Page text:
They are an endorsement of the instincts of thousands of women who either give up work or drastically cut down their job commitments to devote most of their time to raising a young child.
According to the study, the impact of having a full-time working mother on a child’s education is similar to growing up in a single-parent family. If a mother returns to work, say the researchers, the child is 20 per-cent less likely to get an A-level.
They also reject the idea that a child is helped if the father stays at home, showing that his absence has little effect on the child’s educational success.
The research, published yesterday by the Joseph Rowntree Foundation, followed the lives of 1,263 young people across all social groups who were born in the 1970s.
Researchers attempted to allow for other factors such as income, the parents’ education and family break-up, and made comparisons of the performance of brothers and sisters.
It found that the children between one and five whose mothers worked for the longest periods tended to have lower educational attainment, greater risk of unemployment as a young adult, and a greater risk of psychological distress.
In only one field were the children better off than most others: Daughters of working mothers were less likely to become teenage mothers themselves.
The findings showed that the average mother during the 1970s and early 1980s worked for 18 months full-time before her child was five.
Nearly two thirds of their children, 64 per cent, achieved at least one A-level or equivalent qualification.
However, among mothers who worked for a longer period – 30 months and over before their child was five – only 52 per cent of the children achieved one A-level pass.
The likelihood of unemployment rose from seven to nine per cent for those whose mothers had worked full-time, and the chance of psychological stress went up from 23 per cent to 28 per cent.
Part-time work had much less damaging effects on children. The child’s chance of passing an A-level fell by six per cent, but there was no evidence of other harm.
Fathers who worked full-time had a similar impact on their children’s development to mothers who worked part-time. But their children were less likely than others to be unemployed later in life and less likely to show signs of mental distress.
Study author Professor John Ermisch said increases in family income were positive for children and could offset the damage of a full-time working mother.
But he added: ‘Unless it can be shown to produce substantial long-term gains, it might be better for policy makers to encourage part-time employment by one parent during a child’s pre-school years.
‘The large proportion of employed mothers with young children who are in part-time jobs is evidence that many mothers already prefer this option.’
Conservative social security spokesman David Willetts said: ‘This shows how wrong the Goverment is to bias the tax and benefits system in favour of two-earner couples and institutionalised child care.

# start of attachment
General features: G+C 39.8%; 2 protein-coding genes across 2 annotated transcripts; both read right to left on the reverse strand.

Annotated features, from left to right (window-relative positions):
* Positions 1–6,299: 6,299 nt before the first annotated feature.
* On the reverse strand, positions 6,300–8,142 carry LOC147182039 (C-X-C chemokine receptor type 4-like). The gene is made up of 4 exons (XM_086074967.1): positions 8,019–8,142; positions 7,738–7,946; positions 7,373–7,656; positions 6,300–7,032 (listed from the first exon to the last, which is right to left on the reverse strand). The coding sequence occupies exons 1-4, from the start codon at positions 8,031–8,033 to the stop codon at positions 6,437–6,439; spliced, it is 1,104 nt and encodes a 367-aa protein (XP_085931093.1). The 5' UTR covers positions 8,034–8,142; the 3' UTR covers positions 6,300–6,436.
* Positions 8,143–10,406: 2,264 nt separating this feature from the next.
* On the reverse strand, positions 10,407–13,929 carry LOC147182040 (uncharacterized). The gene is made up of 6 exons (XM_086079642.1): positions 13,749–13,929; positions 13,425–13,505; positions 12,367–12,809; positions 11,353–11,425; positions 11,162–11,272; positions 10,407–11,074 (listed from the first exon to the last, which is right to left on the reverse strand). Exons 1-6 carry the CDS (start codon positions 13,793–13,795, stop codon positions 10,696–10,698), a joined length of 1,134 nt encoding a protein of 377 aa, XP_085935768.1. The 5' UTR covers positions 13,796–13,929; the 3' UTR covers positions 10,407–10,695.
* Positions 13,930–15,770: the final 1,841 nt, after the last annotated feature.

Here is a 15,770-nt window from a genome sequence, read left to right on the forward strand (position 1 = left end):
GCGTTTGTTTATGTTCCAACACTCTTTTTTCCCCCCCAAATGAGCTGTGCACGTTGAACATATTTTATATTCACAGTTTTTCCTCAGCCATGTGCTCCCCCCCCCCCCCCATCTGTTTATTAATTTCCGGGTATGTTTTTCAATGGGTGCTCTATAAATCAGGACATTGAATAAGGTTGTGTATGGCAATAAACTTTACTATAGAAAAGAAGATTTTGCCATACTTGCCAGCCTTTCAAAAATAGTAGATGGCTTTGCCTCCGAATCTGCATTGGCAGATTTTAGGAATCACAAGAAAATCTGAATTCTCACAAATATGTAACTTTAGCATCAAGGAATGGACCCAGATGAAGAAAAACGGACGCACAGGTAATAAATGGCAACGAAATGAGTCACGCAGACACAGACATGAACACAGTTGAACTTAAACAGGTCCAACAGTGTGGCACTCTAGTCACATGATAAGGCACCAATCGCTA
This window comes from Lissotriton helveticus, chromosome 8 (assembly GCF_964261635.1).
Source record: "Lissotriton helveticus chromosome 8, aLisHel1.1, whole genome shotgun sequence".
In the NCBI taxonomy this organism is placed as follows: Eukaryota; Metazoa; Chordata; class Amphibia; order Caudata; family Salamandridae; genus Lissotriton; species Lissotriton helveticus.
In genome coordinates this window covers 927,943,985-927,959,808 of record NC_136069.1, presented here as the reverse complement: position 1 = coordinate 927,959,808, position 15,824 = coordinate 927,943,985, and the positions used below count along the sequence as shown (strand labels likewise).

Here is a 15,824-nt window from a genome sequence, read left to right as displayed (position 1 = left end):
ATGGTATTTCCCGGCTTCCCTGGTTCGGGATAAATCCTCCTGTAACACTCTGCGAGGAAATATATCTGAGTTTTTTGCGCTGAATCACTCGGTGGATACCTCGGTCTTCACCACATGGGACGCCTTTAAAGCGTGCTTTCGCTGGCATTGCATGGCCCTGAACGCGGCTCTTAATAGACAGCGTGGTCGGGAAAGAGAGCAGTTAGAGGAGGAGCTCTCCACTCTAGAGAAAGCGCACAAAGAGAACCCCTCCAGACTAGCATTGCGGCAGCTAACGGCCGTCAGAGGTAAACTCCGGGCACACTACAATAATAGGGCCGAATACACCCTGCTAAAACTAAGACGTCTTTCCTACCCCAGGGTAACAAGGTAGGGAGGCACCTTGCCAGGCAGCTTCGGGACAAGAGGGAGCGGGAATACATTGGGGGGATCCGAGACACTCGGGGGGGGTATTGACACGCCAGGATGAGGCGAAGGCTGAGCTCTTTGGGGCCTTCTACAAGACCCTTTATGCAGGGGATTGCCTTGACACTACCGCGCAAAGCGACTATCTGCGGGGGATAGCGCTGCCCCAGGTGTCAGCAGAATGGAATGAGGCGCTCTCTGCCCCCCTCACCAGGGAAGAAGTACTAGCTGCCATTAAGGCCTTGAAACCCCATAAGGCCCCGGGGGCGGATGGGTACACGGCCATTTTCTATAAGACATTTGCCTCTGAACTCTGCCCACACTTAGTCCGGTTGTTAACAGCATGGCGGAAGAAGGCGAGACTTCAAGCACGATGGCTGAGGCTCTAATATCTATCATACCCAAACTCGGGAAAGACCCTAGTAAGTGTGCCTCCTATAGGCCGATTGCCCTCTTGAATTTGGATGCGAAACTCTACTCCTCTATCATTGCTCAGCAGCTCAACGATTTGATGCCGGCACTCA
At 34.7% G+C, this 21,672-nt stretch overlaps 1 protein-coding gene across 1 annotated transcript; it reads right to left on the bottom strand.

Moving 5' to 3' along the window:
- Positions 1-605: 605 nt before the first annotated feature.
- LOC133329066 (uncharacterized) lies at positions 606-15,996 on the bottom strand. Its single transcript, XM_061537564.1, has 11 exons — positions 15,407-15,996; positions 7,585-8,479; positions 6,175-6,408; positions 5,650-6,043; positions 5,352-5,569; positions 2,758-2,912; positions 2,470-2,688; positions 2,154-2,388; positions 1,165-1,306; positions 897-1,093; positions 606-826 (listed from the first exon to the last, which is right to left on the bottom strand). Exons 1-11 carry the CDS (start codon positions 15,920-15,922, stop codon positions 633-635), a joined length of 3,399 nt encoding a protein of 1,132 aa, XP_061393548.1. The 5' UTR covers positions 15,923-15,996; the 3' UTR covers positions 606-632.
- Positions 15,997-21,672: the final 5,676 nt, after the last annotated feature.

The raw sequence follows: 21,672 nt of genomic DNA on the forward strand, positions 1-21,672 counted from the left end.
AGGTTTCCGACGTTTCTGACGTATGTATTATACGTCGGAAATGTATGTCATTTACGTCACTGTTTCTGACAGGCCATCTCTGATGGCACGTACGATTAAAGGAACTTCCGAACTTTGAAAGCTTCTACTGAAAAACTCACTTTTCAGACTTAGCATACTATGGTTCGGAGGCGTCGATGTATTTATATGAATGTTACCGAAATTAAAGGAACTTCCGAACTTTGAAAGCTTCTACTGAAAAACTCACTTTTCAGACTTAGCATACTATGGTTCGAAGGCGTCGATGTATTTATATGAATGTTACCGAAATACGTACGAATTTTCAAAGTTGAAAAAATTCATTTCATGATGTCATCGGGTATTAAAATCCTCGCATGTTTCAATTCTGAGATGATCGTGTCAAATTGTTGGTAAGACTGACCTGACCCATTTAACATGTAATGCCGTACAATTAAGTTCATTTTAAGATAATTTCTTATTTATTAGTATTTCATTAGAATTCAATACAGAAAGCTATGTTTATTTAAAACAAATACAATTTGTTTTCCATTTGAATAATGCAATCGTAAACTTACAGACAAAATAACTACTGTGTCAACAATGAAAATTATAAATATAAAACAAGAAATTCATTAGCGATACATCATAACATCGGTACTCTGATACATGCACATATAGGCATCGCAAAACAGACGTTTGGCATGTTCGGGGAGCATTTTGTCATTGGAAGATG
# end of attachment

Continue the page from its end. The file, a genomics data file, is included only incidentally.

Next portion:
‘We believe that parents with young children should be free to choose whether and when they return to work.’
Robert Whelan, of the Civitas think-tank, said: ‘This calls into question the whole policy
of encouraging women to go out to work and disadvantaging those who stay at home.
‘If you stay at home, everything in the tax and benefit system is ranged against you. The whole system should be reversed.’
But the Department for Education and Employment dismissed the findings, claiming that the development of childcare improves the educational chances of children of working mothers.
It said a study of more than 2,000 children had ‘shown that quality pre-school and child-care has a positive impact on children’s education’.
‘This report is based on children born 30 years ago when there was little quality child-care and nursery education.
‘This Government has changed that by creating the largest ever expansion of childcare,’ a spokesman said.
Meanwhile, a U.S. study has found that growing up in a clean home can boost youngsters’ exam grades and even the salaries they earn as adults.
The study of 3,400 volunteers over 25 years found that the length of time a child stayed in education and their future earnings was directly linked to the hygiene in their homes.
Read more: http://www.MomsRForever.com
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Happy National Bath Safety Month! (Yep, that’s a thing.) We know that bathing baby is somewhat of an art form. How do you know if the water’s the right temperature? And how the heck do you get him to stop squirming? Here’s a step-by-step guide to safely giving baby a bath. We’ve even got a video for you. Eventually, bath time will be fun.